The following examples are illustrative, and not restrictive, of the invention. All publications cited herein are hereby incorporated by reference in their entirety.
Genomic DNA was isolated from tissue specimens or peripheral blood leukocytes. Liver tissue of subjects II-11 had been frozen at the time of autopsy in 1980. Brain tissue from subject II-6 had been fixed in formalin in 1968. For DNA extraction, the cerebelum was used because of the high density of cells. For subject II-2, DNA was extracted from a Congo red-stained histologic section of cerebral cortex. See, W. C. Nichols, R. E. Gregg, H. B. Brewer, M. G. Benson, Genomics, 8, p. 318 (1990).
Direct sequencing of PCR-amplified DNA of patient III-10 showed both a guanine and thymine at position 1924 of APP (see FIG. 4). Thus, the individual was heterozygous with both a normal GTC (valine) and a variant TTC (phenylalanine) condon. Direct sequencing of amplified tissue DNA from the three affected members in generation II showed that each was heterozygous for the point mutation at position 1924. Direct DNA sequencing for the five unaffected generation II siblings who are beyond the usual age of onset of disease revealed only the normal guanine at position 1924. In addition, analysis of DNA from 100 unrelated individuals failed to show this mutation, which suggests this is not a polymorphism that co-segregates with disease by chance.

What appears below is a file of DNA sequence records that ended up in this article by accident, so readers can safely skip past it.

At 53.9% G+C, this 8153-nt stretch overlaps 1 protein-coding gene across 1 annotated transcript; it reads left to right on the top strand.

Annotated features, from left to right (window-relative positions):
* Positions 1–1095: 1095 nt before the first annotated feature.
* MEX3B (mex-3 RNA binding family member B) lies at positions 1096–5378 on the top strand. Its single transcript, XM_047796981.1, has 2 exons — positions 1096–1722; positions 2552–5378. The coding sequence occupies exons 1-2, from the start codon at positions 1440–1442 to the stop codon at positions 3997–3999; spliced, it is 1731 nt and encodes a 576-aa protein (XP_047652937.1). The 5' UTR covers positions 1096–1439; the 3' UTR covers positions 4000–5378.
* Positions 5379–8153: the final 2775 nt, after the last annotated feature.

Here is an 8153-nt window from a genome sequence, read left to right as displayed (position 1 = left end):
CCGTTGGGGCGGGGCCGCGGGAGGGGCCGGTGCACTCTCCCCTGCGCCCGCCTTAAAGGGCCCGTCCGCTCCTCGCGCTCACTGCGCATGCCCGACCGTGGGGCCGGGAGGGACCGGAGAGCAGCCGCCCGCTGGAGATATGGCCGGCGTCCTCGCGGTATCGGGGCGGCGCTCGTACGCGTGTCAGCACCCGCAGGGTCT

Total genomic DNA was isolated from either peripheral blood leukocytes when possible [See, D. Goldgaber, M. I. Lerman, O. W. McBridde, U. Saffotti, D. C. Gajdusek, Science 235, p. 887 (1987); R. E. Tanzi et al., ibid, p. 880; N. K. Robakis, N. Ramakrishna, G. Wolfe, H. M. Wisniewski, Prod. Natl. Acad. Sci. U.S.A., 84, p. 4190 (1987)] or formalin fixed tissue sections [See, H. G. Lemaire et al., Nucleic Acids Res. 7, p. 51 (1989)], as described previously, from several generations of the family with classical early-onset familial Alzheimer's disease. Enzymatic amplification was performed in 50 μM each dNTP (Pharmacia), 0.25 U Amplitaq DNA polymerase (Perkin-Elmer Cetus), 0.5 μh DNA and 150 ng each primers APPEX15-3′ and ALZ PCR-IMRA (Table 1). Primer APPEX15-3′ anneals to a region near the 3+ end of exon 15 of the amyloid β-protein (exon 17 if numbered by the APP770 transcript). Primer ALZ PCR-IMRA was designed to anneal immediately 5′ to the site of the G-T mutation site and contains a single mismatch near its 3′ end. Amplification of the variant allele with these primers produces a Bgl II site (AGATCT) in the resulting 90 base pair PCR product, while the PCR product derived from the normal allele using the same set of primers contains no Bgl II site (FIG. 1). Amplification was performed using a Perkin-Elmer Thermal Cycler for 35 cycles consisting of denaturing at 94° for 1 minute, primer annealing at 62° for 1 minute and extending at 72° for 1 minute. Following amplification, the reactions were extracted with 100 μl Sevag and a 10 μl aliquot was electrophoresed on a 4% composite (3% FMC NuSieve/1% Bethesda Research Labs) agarose gel for 1 hour at 80 V, stained with 1 μg/ml ethidium bromide and photographed on a UV light source to ensure successful amplification. An additional 10 μl aliquot of reactions containing a predominant band of the expected size (90 bp) was digested with 14 U Bgl II (United States Biochemicals) in 1× supplied HIGH buffer at 37°. After at least 1 hour of digestion, the entire digest was electrophoresed on a 4% composite agarose gel at 80 V for 90 minutes.